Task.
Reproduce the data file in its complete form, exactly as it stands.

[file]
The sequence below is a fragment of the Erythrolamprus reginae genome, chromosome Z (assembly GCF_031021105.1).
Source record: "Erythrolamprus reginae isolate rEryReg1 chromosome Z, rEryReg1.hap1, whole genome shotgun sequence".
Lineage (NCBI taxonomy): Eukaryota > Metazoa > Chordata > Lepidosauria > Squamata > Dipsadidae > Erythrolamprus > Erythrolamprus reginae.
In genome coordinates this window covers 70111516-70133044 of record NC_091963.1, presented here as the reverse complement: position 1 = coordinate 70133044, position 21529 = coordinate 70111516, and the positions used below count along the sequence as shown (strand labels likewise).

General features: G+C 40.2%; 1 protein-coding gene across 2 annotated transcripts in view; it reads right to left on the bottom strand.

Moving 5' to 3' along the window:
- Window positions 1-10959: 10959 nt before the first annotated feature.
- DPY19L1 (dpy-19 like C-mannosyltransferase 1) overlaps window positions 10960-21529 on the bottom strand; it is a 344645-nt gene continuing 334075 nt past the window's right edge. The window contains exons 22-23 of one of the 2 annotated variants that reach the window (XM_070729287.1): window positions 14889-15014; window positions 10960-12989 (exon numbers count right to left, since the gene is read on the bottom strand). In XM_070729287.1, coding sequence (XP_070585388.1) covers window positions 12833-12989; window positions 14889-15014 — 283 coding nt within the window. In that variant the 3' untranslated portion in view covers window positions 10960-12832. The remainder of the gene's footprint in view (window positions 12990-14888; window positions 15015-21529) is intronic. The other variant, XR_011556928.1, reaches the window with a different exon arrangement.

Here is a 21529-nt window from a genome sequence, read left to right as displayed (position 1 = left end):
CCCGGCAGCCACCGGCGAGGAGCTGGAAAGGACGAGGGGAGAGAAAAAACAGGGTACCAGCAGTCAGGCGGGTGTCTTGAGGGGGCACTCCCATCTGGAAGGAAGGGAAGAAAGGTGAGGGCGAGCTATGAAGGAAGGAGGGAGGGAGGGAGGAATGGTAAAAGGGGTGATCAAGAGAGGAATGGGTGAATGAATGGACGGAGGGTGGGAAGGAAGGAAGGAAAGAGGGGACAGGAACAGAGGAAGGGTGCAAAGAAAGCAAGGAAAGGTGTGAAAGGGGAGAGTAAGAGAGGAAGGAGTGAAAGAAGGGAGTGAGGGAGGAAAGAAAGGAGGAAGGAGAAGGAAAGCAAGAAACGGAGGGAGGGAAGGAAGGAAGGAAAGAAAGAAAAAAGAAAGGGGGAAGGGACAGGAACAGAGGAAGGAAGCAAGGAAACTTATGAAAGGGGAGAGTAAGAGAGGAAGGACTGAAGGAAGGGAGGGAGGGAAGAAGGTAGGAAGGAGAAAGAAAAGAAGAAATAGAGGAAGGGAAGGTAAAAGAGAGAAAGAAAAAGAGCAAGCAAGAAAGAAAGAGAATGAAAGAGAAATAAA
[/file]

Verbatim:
The sequence below is a fragment of the Erythrolamprus reginae genome, chromosome Z (assembly GCF_031021105.1).
Source record: "Erythrolamprus reginae isolate rEryReg1 chromosome Z, rEryReg1.hap1, whole genome shotgun sequence".
Lineage (NCBI taxonomy): Eukaryota > Metazoa > Chordata > Lepidosauria > Squamata > Dipsadidae > Erythrolamprus > Erythrolamprus reginae.
In genome coordinates this window covers 70111516-70133044 of record NC_091963.1, presented here as the reverse complement: position 1 = coordinate 70133044, position 21529 = coordinate 70111516, and the positions used below count along the sequence as shown (strand labels likewise).

General features: G+C 40.2%; 1 protein-coding gene across 2 annotated transcripts in view; it reads right to left on the bottom strand.

Moving 5' to 3' along the window:
- Window positions 1-10959: 10959 nt before the first annotated feature.
- DPY19L1 (dpy-19 like C-mannosyltransferase 1) overlaps window positions 10960-21529 on the bottom strand; it is a 344645-nt gene continuing 334075 nt past the window's right edge. The window contains exons 22-23 of one of the 2 annotated variants that reach the window (XM_070729287.1): window positions 14889-15014; window positions 10960-12989 (exon numbers count right to left, since the gene is read on the bottom strand). In XM_070729287.1, coding sequence (XP_070585388.1) covers window positions 12833-12989; window positions 14889-15014 — 283 coding nt within the window. In that variant the 3' untranslated portion in view covers window positions 10960-12832. The remainder of the gene's footprint in view (window positions 12990-14888; window positions 15015-21529) is intronic. The other variant, XR_011556928.1, reaches the window with a different exon arrangement.

Here is a 21529-nt window from a genome sequence, read left to right as displayed (position 1 = left end):
CCCGGCAGCCACCGGCGAGGAGCTGGAAAGGACGAGGGGAGAGAAAAAACAGGGTACCAGCAGTCAGGCGGGTGTCTTGAGGGGGCACTCCCATCTGGAAGGAAGGGAAGAAAGGTGAGGGCGAGCTATGAAGGAAGGAGGGAGGGAGGGAGGAATGGTAAAAGGGGTGATCAAGAGAGGAATGGGTGAATGAATGGACGGAGGGTGGGAAGGAAGGAAGGAAAGAGGGGACAGGAACAGAGGAAGGGTGCAAAGAAAGCAAGGAAAGGTGTGAAAGGGGAGAGTAAGAGAGGAAGGAGTGAAAGAAGGGAGTGAGGGAGGAAAGAAAGGAGGAAGGAGAAGGAAAGCAAGAAACGGAGGGAGGGAAGGAAGGAAGGAAAGAAAGAAAAAAGAAAGGGGGAAGGGACAGGAACAGAGGAAGGAAGCAAGGAAACTTATGAAAGGGGAGAGTAAGAGAGGAAGGACTGAAGGAAGGGAGGGAGGGAAGAAGGTAGGAAGGAGAAAGAAAAGAAGAAATAGAGGAAGGGAAGGTAAAAGAGAGAAAGAAAAAGAGCAAGCAAGAAAGAAAGAGAATGAAAGAGAAATAAA